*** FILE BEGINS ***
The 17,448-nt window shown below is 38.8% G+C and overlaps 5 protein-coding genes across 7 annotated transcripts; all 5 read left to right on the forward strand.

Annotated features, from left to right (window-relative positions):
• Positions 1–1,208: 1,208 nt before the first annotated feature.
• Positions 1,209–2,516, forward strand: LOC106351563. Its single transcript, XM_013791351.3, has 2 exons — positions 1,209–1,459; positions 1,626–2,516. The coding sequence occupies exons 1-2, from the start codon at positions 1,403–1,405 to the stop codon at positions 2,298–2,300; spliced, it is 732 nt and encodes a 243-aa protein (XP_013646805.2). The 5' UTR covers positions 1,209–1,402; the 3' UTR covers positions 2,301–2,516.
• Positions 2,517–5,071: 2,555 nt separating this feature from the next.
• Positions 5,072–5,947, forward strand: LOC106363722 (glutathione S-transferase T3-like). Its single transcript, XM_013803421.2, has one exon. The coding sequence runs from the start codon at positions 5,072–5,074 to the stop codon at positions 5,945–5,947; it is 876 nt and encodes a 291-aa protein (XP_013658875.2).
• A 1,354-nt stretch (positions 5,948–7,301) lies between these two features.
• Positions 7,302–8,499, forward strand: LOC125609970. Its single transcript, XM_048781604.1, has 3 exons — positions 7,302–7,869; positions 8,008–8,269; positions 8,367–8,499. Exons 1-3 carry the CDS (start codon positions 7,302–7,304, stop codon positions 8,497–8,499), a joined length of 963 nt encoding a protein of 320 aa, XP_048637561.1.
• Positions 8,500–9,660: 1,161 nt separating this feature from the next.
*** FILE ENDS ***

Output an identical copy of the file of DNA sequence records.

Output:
The 17,448-nt window shown below is 38.8% G+C and overlaps 5 protein-coding genes across 7 annotated transcripts; all 5 read left to right on the forward strand.

Annotated features, from left to right (window-relative positions):
• Positions 1–1,208: 1,208 nt before the first annotated feature.
• Positions 1,209–2,516, forward strand: LOC106351563. Its single transcript, XM_013791351.3, has 2 exons — positions 1,209–1,459; positions 1,626–2,516. The coding sequence occupies exons 1-2, from the start codon at positions 1,403–1,405 to the stop codon at positions 2,298–2,300; spliced, it is 732 nt and encodes a 243-aa protein (XP_013646805.2). The 5' UTR covers positions 1,209–1,402; the 3' UTR covers positions 2,301–2,516.
• Positions 2,517–5,071: 2,555 nt separating this feature from the next.
• Positions 5,072–5,947, forward strand: LOC106363722 (glutathione S-transferase T3-like). Its single transcript, XM_013803421.2, has one exon. The coding sequence runs from the start codon at positions 5,072–5,074 to the stop codon at positions 5,945–5,947; it is 876 nt and encodes a 291-aa protein (XP_013658875.2).
• A 1,354-nt stretch (positions 5,948–7,301) lies between these two features.
• Positions 7,302–8,499, forward strand: LOC125609970. Its single transcript, XM_048781604.1, has 3 exons — positions 7,302–7,869; positions 8,008–8,269; positions 8,367–8,499. Exons 1-3 carry the CDS (start codon positions 7,302–7,304, stop codon positions 8,497–8,499), a joined length of 963 nt encoding a protein of 320 aa, XP_048637561.1.
• Positions 8,500–9,660: 1,161 nt separating this feature from the next.